Fog bank creeping into the Gorge know the answer.  Of course I took the upper path!  Several years had passed since I'd hiked up here and I was due for a return trip.

Interesting clouds

I climbed through more dense, foggy woods until topping off on a high ridge.  Gorge views opened up before me.  Despite the low clouds and fog rolling in, this lofty perch offered some great panoramas of the Columbia River's Washington side.  And all those clouds made for some fantastic photos.

Trail to Upper McCord Creek Falls

Beyond the viewpoints, the trail became a narrow ledge that appeared to have been blasted into the cliff side.  Wobbly metal handrails offered some protection (although I shied away and stayed near the rock walls). 

Good thing there's a railing!

But walking along this catwalk was kind of cool.  Although the fog was creeping in, I enjoyed more views across the Gorge's green slopes.  Approaching the canyon's end, I found myself looking down into Elowah Falls' mossy canyon, even spying the top of the waterfall itself!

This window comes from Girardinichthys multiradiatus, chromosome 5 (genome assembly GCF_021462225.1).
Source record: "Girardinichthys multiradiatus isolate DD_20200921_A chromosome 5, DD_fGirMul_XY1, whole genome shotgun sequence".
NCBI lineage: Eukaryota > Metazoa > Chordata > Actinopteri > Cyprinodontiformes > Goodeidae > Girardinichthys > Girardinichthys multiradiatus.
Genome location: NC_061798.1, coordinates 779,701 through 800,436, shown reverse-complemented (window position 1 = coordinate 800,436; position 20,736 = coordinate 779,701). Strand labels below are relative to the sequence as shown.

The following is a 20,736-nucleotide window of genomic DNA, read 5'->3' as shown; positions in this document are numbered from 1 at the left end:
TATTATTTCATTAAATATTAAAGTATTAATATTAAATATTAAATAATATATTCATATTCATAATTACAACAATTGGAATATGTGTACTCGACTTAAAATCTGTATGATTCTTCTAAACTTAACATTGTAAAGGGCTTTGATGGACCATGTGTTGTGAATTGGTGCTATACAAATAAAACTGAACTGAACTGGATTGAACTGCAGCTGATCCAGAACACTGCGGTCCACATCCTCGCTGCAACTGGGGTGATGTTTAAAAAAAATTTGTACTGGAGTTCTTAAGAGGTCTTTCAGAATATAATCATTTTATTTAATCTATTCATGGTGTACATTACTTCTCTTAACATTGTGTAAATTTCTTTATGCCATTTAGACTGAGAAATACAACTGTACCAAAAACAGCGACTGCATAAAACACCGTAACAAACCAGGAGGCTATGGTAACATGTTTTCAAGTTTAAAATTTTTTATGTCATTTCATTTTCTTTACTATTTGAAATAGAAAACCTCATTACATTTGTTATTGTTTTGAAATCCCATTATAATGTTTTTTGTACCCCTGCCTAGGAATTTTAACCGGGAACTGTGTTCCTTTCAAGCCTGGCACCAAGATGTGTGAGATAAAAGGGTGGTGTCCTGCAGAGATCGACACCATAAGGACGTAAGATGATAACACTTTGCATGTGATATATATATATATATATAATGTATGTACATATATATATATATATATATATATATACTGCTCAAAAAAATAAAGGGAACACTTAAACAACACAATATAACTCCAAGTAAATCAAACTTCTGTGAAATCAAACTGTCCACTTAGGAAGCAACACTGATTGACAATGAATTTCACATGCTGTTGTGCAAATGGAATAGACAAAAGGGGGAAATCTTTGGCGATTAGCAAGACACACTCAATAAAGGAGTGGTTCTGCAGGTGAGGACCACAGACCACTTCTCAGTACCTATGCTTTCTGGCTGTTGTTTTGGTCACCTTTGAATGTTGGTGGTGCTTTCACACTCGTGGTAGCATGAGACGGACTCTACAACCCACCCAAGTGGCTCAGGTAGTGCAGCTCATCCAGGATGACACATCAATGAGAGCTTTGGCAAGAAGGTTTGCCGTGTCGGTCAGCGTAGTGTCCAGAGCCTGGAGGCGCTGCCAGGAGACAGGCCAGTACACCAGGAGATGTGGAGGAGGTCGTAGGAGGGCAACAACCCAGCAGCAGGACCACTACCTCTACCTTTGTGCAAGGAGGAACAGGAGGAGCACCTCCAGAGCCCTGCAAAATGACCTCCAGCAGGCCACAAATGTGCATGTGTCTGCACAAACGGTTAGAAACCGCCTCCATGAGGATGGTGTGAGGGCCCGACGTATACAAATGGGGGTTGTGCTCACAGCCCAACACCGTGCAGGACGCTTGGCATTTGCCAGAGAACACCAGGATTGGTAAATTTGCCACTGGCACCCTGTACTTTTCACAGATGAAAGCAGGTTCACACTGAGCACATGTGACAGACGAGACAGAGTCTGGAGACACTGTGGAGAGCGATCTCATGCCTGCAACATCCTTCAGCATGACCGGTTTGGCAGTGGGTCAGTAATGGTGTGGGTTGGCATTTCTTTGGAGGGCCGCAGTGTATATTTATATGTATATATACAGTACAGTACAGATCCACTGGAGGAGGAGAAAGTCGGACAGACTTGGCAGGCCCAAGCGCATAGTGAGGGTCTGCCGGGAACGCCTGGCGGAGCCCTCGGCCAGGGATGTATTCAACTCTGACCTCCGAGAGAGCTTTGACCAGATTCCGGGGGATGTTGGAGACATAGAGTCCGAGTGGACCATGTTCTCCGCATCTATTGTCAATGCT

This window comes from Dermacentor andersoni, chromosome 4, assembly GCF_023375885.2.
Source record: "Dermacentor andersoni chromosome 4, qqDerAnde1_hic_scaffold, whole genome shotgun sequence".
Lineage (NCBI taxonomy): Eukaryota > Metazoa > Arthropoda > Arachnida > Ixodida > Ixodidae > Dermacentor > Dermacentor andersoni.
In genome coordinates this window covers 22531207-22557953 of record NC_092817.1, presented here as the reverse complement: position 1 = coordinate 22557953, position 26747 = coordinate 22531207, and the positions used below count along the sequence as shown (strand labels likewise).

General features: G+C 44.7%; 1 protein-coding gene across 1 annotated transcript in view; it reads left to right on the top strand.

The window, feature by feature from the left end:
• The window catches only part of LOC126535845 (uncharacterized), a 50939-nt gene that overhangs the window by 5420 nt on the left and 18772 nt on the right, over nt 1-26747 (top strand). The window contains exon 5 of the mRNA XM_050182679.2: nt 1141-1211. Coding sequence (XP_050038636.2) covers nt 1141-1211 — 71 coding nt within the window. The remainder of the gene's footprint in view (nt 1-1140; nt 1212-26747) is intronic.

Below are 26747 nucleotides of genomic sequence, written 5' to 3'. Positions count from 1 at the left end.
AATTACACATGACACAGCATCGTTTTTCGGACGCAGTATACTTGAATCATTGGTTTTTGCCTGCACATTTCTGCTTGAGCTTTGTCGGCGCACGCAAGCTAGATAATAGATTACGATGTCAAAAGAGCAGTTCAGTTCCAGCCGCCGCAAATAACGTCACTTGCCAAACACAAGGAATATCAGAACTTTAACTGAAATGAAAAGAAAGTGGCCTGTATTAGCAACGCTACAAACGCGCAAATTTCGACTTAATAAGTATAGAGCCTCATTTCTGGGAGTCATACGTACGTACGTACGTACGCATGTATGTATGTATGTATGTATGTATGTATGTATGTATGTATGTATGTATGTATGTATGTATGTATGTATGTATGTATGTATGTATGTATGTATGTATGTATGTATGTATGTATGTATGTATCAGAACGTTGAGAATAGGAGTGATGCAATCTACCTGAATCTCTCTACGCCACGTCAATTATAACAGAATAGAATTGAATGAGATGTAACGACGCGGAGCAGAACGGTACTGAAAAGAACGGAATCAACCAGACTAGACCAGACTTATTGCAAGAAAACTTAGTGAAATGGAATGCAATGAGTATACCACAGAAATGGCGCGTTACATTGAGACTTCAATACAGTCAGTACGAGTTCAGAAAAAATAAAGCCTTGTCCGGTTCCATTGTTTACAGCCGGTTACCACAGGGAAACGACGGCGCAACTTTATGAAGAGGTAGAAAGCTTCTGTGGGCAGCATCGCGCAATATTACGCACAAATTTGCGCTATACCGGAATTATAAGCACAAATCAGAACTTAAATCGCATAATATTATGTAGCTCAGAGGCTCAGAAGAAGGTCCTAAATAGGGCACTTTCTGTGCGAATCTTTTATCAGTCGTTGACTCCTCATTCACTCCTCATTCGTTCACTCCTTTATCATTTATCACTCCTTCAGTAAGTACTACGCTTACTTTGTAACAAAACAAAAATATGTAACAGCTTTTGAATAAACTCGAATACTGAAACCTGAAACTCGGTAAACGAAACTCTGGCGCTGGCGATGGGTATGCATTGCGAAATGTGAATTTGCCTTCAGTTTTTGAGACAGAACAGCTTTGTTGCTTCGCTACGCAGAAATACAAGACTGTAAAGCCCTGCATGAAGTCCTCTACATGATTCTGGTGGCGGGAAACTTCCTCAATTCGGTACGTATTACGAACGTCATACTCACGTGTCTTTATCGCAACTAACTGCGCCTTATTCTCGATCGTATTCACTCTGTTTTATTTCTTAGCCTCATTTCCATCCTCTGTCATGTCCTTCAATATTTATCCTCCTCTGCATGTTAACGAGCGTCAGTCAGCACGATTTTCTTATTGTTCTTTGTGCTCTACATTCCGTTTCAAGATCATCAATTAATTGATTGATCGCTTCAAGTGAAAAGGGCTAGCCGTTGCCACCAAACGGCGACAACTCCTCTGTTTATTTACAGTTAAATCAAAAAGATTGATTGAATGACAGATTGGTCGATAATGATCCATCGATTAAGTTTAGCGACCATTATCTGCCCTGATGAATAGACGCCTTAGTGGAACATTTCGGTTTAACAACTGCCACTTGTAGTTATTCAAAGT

Lovely Upper McCord Creek Falls

And then I came upon the lovely twin fans of Upper McCord Creek Falls.  Rushing over cliffs trimmed in fall hues, they were even prettier than I remembered. 

Old pipe crosses the trail

I had to photograph fast, as a fog bank was slowly creeping up the canyon.  Not five minutes after my arrival, the entire waterfall became masked by a wall of white.  About then a large group of hikers came tromping up the trail, and I smugly informed them they'd just missed seeing the falls.

Trailhead water tank

As I headed back down the trail, the rain decided it was time for an encore.  Trying to protect my camera from further dousing, I made a beeline for the trailhead without many photo breaks.  But despite the rain, an ancient wooden water tank adjacent to the parking lot caught my eye.  What photographer can resist capturing such a mossy, old structure?